A case report published in the Journal of The American Medical Association (JAMA) encourages doctors to consider rabies screening in potential organ donors who exhibit unexplained symptoms of the condition. The report comes after U.S. Air Force recruit William Small's rabies-infected organs were donated to four recipients, killing one of them.

In March, the Centers for Disease Control and Prevention (CDC) confirmed that a patient who died from rabies in Maryland contracted the condition from an organ transplant.

"In early March, the Maryland Department of Health and Mental Hygiene initiated an investigation after the organ recipient died, which led to the rabies diagnosis," said the CDC. "The investigation revealed that the organ recipient had no reported animal exposures, the usual source of rabies transmission to humans, and identified the possibility of transplant-related transmission of rabies, which is extremely rare."

All three of the donor's other recipients were given rabies shots following the discovery of rabies infection in the deceased organ recipient, just as a preventative measure.

"Despite the immunosuppressed state of all four organ recipients, the affected patient remained asymptomatic for 18 months after transplantation, and the three other patients did not develop rabies," wrote Dr. Daniel Kaul, M.D. "Raising awareness of the risk of using donors with undiagnosed CNS infection is the best way to reduce the occurrence of these transmissions."

The JAMA report published Tuesday does not suggest that doctors do universal rabies screening for potential organ donors. Instead, it says that doctors may want to test for rabies infections in patients who exhibit symptoms of rabies before their death.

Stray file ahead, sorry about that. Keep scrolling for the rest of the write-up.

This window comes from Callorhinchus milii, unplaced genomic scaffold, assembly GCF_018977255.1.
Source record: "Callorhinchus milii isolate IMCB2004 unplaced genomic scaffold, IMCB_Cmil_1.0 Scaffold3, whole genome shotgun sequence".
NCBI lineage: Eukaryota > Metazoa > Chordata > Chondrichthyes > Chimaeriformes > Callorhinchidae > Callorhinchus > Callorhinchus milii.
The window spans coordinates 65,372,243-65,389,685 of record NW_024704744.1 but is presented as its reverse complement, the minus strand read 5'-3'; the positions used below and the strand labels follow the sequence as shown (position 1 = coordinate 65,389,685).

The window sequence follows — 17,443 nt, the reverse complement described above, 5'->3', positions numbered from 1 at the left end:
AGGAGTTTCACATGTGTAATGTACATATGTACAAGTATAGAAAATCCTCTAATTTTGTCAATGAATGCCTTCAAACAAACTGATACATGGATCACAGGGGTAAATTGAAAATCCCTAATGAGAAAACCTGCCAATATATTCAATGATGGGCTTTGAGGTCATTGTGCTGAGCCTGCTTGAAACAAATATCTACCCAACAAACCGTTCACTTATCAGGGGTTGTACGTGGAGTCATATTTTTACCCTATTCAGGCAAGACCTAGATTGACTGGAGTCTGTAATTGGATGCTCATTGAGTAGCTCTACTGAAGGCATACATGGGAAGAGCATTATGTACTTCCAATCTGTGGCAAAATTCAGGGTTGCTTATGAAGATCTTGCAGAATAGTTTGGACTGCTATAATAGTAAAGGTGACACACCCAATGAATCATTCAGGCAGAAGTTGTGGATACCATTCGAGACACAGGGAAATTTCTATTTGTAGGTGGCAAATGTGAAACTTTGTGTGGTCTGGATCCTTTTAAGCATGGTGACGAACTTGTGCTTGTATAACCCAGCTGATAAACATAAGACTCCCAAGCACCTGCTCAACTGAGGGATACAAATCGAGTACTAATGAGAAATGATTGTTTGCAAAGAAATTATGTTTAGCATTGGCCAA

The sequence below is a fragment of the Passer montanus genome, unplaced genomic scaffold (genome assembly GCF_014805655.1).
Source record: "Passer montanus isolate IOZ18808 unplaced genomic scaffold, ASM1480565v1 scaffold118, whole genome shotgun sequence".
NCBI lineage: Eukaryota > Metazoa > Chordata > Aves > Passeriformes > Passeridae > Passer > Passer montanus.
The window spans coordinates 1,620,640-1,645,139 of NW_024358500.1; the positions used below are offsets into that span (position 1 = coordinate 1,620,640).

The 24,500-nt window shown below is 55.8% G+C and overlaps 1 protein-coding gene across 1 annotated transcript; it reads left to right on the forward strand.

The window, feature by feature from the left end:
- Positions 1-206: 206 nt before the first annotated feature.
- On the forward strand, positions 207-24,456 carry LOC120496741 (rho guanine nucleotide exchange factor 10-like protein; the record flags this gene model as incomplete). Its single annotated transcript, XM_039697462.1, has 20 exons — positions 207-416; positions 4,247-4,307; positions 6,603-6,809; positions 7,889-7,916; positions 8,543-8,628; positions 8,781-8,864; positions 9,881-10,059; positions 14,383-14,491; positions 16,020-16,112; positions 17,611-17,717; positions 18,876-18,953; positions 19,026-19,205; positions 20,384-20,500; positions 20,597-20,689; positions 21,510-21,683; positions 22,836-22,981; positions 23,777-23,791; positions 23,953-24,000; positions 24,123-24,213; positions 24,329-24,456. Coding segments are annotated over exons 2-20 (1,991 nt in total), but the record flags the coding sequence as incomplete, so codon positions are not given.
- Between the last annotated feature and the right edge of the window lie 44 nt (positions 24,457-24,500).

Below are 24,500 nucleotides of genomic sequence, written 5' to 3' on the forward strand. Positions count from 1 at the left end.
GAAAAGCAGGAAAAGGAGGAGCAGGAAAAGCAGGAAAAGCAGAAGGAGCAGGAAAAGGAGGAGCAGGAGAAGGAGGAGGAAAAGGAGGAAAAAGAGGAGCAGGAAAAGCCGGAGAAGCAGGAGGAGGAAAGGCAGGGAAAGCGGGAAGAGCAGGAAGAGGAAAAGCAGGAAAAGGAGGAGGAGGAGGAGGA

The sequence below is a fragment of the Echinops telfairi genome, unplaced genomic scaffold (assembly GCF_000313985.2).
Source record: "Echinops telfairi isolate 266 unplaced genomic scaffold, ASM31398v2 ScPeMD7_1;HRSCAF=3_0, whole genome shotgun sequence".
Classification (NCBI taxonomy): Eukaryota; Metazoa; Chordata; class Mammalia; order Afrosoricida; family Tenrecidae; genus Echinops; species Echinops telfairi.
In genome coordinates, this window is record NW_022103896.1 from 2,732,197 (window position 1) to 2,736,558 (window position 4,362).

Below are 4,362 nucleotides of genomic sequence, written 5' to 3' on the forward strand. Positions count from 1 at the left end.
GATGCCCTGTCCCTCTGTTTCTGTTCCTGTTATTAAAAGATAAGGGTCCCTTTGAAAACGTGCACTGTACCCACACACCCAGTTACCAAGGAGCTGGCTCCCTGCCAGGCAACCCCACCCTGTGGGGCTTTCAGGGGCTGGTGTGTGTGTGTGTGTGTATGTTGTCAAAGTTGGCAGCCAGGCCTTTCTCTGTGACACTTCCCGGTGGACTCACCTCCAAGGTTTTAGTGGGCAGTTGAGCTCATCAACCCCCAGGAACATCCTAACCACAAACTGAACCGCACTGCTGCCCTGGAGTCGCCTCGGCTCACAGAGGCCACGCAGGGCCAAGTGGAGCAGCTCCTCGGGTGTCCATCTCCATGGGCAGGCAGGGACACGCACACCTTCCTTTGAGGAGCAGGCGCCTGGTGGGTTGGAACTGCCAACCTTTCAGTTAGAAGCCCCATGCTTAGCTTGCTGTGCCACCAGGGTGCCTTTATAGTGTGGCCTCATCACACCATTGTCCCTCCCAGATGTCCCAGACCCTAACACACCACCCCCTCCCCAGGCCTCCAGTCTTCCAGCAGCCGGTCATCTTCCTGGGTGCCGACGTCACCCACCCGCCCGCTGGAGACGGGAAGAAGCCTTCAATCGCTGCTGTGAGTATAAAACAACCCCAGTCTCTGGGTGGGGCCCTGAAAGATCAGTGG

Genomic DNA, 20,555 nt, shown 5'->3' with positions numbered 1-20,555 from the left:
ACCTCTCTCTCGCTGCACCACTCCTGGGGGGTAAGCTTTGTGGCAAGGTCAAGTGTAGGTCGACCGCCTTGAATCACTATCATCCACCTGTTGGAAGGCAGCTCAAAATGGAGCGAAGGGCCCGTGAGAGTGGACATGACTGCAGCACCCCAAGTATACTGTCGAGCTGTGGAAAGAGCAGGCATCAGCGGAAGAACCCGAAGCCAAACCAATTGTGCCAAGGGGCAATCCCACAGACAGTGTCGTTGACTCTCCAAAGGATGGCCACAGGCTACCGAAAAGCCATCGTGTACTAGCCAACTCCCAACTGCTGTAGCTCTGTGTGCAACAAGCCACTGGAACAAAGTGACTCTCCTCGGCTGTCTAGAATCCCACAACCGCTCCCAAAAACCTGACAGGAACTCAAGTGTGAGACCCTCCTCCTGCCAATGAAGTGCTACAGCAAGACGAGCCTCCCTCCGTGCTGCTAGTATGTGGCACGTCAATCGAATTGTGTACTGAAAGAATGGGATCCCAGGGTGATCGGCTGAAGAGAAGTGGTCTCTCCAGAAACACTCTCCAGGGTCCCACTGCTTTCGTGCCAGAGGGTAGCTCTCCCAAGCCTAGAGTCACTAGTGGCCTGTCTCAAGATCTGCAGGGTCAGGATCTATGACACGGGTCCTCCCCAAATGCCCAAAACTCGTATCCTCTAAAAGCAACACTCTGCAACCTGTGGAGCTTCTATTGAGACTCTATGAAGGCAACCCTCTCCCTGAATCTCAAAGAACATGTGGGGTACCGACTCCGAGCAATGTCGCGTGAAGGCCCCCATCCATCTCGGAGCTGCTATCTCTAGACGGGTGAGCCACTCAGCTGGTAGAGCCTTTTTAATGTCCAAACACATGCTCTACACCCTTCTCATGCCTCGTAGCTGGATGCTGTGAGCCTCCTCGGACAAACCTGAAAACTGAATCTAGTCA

For instance, William Small was admitted to the hospital with rabies symptoms including seizures, tingling limbs, inability to swallow, and an altered mind state, according to the Los Angeles Times. Though doctors believed he had food poisoning, all of his symptoms were consistent with rabies. A rabies virus antigen was detected after an autopsy of the donor. The rabies variant that Small died from was almost identical to the one of the deceased kidney recipient. But since doctors failed to screen Small before sending his organs to recipients, rabies was transmitted in an incident that could have been averted.

"Currently, the rarity of rabies and time required to transfer samples and perform adequate laboratory diagnostics for rabies makes universal screening of all organ donors impractical," authors of the case report wrote. "Although recognition of rabies is challenging and solid organ transplant transmission of infectious encephalitis is rare, further education to increase awareness is needed."